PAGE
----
Don’t get me wrong, I like “new school.” I enjoy technology in training: iPads in the classroom, mobile learning, virtual classroom, social media and the like. The impact of technology in training over the past few years has been dramatic! It is becoming a popular practice that when new training is required, organizations first think of e-learning as the default solution. I understand the appeal of all the benefits of e-learning, but let’s not forget what got us this far. New school is great, but let’s keep old school!
Langevin's Train-the-Trainer Blog
Topics: instructor-led training
In today’s learning climate, instructors are under pressure to deliver critical, need-to-know content in an interesting way and in a short period of time. We sometimes get so focused on this that we overlook the need to show learners we are also interested in them as individuals and not just delivering content and getting through the material.
Topics: instructional techniques
Instructors are often required to deliver a whole lot of content in a very short period of time. It doesn’t take much to get off track or to spend more time on a topic than is allotted in the lesson plan. A quick glance at your watch and you are way behind time.
Training managers, a heavy training schedule with several weeks of classroom instruction in a row can take a toll on an instructor. Combine this with travel and administrative duties and an instructor can be at risk of burning out.
Here are 10 “tell-tale” signs to watch for:
Since moving to our farm a few months ago we certainly have learned a great deal. We've discovered a lot of "what to do" as well as "what not to do" when it comes to growing grapevines. Since all of this is very new to us, we've had to rely on some seasoned farm experts. Our main resource is our vineyard manager – Roger. He has 30 years of experience in the farming industry as well as endless resources and contacts. Roger coaches us on how to prune, tie, sucker, and tuck the vines. However, when we are unable to perform a task around the farm, even with his help, he finds someone who can. He truly is a subject-matter expert and a valuable resource.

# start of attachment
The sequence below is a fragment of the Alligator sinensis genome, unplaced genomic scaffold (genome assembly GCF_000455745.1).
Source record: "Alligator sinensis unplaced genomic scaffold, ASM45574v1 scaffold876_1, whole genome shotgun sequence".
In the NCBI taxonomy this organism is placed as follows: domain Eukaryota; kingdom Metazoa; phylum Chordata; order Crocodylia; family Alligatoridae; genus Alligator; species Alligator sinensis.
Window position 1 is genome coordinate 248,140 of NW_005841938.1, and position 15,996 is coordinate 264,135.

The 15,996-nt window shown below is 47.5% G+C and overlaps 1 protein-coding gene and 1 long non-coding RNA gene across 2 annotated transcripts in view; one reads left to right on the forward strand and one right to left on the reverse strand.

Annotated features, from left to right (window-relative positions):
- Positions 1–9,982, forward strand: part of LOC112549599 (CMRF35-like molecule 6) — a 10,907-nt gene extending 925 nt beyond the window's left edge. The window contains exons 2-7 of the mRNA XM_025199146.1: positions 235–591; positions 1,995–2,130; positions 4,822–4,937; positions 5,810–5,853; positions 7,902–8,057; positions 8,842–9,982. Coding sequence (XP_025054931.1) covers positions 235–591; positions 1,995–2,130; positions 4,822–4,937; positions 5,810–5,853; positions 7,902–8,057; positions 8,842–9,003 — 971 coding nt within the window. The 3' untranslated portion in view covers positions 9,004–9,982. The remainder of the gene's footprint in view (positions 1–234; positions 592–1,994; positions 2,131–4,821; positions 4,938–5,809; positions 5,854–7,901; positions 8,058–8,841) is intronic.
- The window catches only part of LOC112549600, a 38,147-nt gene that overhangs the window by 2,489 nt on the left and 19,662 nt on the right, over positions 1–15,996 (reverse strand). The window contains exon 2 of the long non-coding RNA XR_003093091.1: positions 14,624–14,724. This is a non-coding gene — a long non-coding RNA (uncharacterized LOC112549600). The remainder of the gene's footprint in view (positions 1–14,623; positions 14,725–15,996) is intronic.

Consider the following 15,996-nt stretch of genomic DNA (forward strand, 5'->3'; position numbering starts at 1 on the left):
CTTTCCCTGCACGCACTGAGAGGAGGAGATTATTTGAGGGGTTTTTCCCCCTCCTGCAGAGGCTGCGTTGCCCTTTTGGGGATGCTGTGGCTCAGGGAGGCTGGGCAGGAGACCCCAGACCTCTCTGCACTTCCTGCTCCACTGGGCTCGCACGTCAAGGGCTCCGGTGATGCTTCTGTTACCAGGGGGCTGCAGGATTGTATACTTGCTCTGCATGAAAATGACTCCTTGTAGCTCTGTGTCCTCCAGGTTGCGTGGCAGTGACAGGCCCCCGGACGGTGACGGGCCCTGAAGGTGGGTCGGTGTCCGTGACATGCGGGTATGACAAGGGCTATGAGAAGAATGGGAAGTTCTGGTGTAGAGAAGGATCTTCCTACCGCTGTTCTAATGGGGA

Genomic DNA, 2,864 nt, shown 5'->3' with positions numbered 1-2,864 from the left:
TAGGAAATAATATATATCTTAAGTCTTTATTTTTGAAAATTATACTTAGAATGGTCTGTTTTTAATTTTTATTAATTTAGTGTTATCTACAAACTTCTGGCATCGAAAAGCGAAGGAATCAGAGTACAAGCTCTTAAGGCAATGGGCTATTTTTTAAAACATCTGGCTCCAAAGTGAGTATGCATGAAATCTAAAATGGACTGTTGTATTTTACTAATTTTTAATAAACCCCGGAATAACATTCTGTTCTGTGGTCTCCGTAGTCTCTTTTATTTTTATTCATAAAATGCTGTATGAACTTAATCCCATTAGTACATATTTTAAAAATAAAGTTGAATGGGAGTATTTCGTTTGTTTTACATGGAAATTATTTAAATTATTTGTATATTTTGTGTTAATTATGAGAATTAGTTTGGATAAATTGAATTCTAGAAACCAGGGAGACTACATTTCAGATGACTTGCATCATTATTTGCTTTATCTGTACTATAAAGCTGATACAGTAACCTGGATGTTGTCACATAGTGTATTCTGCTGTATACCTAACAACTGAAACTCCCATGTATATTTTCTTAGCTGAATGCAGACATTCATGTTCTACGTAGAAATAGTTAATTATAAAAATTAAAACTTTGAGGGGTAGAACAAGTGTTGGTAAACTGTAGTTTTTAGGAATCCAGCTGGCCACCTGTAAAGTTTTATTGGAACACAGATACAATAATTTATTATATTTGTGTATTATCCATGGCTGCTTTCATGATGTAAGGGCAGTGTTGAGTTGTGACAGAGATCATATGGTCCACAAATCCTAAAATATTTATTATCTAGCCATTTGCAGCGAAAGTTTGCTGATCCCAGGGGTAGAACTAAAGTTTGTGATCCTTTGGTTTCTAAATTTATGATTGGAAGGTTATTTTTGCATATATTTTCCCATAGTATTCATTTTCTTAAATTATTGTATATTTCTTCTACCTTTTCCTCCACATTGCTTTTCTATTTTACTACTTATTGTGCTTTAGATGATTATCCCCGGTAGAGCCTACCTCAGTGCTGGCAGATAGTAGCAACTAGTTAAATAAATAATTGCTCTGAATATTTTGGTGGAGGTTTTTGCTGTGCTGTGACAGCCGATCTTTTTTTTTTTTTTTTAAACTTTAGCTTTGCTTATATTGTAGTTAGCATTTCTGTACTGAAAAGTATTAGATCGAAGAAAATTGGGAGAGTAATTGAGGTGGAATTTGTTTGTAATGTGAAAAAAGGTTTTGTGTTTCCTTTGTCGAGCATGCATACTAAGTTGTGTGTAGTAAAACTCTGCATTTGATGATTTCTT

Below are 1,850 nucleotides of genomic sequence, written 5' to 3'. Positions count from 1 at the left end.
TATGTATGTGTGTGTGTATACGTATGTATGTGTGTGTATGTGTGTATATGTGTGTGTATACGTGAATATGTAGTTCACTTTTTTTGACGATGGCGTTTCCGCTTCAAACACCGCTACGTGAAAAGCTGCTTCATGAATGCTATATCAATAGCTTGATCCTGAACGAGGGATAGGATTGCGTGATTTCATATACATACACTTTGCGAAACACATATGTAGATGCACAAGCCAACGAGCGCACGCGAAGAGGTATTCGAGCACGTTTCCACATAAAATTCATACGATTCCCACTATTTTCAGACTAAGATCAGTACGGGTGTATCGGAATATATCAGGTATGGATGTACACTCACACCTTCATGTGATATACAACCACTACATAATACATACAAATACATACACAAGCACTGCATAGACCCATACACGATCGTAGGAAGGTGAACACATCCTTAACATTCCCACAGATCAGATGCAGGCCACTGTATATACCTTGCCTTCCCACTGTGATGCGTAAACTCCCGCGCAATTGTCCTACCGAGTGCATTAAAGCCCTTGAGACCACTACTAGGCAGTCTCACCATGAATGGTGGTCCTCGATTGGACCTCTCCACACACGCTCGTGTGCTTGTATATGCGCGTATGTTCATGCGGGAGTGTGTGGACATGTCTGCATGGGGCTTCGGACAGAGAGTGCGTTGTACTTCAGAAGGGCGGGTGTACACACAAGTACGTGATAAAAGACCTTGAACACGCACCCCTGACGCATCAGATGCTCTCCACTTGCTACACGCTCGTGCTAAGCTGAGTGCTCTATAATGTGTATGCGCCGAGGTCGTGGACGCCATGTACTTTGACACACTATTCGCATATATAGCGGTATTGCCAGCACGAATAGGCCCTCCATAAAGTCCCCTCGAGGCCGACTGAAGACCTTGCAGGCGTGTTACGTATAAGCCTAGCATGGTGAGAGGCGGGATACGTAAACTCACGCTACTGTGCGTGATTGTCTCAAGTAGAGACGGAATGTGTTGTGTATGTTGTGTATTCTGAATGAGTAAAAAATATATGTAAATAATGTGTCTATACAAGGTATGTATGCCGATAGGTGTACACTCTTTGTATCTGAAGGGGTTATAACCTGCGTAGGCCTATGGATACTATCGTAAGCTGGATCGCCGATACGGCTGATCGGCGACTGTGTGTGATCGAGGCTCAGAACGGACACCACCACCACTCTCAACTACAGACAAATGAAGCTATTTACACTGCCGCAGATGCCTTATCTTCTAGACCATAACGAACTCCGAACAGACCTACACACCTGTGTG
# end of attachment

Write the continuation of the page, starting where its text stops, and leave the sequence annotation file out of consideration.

Topics: subject-matter expert
My wife and I recently gave up city living and bought a farm. Fourteen acres of grapes, a big farm house and a huge barn, all in a beautiful country setting. We knew it was going to be an adjustment in our life style, but we really had no idea how much. The grape vines need a bit of work after some years of harsh winter weather and unfriendly bugs. We had to make some decisions about some of our varieties; do we prune, tie, fertilize, and nurture these plants back to health or do we pull them up and replant?
Preparing for the virtual classroom (synchronous training) is critical for a virtual trainer. Failing to consider all that could happen could mean an unsuccessful session. Sure, there are the obvious things that need to be done, such as checking that your computer is plugged in, the internet connection is wired and reliable, and you have thorough knowledge of your virtual platform and content.
I’ve seen a lot of changes in the training industry over the last 20 years, from the days of the overhead projector and acetate slides to smart boards, iPads, and e-learning. We were just starting to get our heads around rapid e-learning and along comes social media for trainers.
When participants first arrive at a course, they have doubts, concerns, and fears. Many don’t know what to expect or even why they are there. It is critical that instructors work hard to build climate and rapport to help participants feel connected and as comfortable as possible, as soon as possible.
When running a facilitated session we would like to think that common sense and good manners would prevail. This is not always the case. Sometimes in facilitated sessions, particularly those sessions dealing with contentious issues, participants can let their emotions get the better of them. In these situations it is a good practice to develop ground rules.